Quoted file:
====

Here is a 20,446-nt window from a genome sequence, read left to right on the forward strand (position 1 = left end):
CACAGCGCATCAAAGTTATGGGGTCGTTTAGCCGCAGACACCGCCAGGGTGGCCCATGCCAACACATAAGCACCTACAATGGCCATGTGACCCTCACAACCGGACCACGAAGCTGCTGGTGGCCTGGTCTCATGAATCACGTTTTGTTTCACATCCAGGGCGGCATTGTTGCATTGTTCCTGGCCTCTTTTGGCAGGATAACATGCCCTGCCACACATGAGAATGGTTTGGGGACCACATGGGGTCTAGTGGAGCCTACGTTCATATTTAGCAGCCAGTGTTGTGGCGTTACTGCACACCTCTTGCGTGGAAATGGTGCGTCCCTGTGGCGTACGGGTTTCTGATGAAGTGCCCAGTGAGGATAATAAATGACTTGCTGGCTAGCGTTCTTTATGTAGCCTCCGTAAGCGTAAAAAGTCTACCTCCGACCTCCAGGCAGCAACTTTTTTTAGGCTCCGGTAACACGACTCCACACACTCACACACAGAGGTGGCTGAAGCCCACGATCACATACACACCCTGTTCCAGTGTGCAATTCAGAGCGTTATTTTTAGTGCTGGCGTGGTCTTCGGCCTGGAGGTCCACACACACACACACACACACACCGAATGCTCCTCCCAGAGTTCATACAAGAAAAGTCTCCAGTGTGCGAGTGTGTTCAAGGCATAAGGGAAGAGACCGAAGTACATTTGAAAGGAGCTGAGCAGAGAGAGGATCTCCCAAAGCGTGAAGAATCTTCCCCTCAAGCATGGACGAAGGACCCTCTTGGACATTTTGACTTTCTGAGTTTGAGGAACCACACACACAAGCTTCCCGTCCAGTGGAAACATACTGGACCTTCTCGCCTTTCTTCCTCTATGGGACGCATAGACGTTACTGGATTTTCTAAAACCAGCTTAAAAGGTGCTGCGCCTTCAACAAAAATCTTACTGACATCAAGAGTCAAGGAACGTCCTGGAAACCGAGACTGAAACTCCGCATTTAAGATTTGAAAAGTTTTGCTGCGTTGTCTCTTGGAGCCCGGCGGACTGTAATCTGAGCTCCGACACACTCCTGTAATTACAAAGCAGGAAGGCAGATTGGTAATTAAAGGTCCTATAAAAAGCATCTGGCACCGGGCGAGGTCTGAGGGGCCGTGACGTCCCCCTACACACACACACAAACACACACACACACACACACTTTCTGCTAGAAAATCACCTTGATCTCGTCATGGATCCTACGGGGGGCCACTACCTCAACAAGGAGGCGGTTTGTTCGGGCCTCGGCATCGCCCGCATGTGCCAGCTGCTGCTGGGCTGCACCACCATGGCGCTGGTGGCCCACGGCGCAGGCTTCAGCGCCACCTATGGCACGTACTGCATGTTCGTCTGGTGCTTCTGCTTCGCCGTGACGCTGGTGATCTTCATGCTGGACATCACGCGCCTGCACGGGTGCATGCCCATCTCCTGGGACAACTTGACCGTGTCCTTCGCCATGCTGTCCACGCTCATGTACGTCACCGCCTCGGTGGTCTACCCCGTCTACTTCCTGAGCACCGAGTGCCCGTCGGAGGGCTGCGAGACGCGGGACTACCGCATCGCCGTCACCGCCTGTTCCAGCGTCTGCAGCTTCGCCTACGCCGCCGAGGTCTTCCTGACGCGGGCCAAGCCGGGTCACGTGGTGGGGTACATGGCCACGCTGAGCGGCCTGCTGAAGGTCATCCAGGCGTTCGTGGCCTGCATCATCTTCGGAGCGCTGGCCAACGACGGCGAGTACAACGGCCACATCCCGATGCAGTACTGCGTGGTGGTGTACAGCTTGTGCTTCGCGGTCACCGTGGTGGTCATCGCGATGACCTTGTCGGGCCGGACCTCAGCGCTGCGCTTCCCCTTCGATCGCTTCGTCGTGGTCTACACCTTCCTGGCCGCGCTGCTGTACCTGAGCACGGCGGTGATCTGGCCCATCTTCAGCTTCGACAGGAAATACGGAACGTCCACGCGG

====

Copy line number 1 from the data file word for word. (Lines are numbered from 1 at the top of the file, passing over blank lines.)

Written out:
Here is a 20,446-nt window from a genome sequence, read left to right on the forward strand (position 1 = left end):